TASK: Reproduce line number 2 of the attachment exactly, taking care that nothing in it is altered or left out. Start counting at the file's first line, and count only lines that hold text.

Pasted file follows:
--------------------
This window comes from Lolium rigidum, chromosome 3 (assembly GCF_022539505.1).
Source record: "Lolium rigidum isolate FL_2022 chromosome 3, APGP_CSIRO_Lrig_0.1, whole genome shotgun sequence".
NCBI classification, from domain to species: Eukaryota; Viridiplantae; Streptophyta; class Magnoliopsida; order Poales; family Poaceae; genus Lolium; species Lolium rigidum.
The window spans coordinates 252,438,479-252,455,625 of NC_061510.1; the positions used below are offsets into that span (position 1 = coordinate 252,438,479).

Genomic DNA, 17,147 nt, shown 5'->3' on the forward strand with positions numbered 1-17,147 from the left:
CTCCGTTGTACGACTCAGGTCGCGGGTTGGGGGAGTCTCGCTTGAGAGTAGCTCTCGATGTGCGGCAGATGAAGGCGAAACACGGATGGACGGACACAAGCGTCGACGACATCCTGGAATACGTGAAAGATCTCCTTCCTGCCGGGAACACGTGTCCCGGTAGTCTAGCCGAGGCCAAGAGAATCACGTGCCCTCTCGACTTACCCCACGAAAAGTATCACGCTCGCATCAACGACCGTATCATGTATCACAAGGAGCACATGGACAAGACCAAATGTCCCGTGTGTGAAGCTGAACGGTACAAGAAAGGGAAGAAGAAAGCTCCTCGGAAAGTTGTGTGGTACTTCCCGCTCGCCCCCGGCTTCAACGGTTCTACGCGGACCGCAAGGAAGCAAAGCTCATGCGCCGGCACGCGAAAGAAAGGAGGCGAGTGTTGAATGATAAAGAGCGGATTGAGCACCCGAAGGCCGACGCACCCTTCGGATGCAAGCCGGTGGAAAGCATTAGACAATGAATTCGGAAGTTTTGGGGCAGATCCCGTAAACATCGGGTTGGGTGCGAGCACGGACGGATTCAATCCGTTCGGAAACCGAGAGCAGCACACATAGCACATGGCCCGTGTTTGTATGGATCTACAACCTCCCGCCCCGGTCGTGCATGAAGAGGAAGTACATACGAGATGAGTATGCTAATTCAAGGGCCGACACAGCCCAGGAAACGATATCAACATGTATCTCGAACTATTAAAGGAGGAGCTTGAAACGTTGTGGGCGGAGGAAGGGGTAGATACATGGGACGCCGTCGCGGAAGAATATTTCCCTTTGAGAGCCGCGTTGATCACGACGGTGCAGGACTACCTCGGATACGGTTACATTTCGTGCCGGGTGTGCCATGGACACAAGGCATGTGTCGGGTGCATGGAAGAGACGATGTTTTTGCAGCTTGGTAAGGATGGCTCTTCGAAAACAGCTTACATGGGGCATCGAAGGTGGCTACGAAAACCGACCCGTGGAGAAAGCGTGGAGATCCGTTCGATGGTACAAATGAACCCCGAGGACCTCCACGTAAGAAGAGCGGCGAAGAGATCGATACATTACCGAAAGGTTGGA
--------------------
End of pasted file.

Source record: "Lolium rigidum isolate FL_2022 chromosome 3, APGP_CSIRO_Lrig_0.1, whole genome shotgun sequence".